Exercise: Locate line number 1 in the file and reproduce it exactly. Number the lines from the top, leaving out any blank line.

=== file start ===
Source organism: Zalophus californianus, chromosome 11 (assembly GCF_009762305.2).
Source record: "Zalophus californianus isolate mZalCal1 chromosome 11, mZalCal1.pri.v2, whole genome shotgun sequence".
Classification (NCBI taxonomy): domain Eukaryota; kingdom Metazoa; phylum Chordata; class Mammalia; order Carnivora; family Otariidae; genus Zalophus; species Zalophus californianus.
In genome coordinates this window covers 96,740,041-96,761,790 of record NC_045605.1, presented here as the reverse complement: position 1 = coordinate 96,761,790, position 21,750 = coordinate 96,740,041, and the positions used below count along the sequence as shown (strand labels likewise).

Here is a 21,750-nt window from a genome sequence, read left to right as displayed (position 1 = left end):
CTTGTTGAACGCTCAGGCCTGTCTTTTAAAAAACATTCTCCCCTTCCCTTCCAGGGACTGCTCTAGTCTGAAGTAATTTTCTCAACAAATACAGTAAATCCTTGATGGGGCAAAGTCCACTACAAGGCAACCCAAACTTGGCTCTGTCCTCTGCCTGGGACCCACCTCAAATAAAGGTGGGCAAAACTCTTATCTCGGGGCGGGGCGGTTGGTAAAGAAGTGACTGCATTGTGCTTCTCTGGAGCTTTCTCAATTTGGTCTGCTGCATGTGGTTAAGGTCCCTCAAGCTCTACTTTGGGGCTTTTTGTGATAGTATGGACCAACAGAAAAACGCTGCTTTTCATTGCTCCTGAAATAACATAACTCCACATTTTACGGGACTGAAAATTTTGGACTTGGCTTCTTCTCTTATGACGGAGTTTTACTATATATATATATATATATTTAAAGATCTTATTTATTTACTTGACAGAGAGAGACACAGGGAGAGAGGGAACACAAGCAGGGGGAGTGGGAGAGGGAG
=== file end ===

Source organism: Zalophus californianus, chromosome 11 (assembly GCF_009762305.2).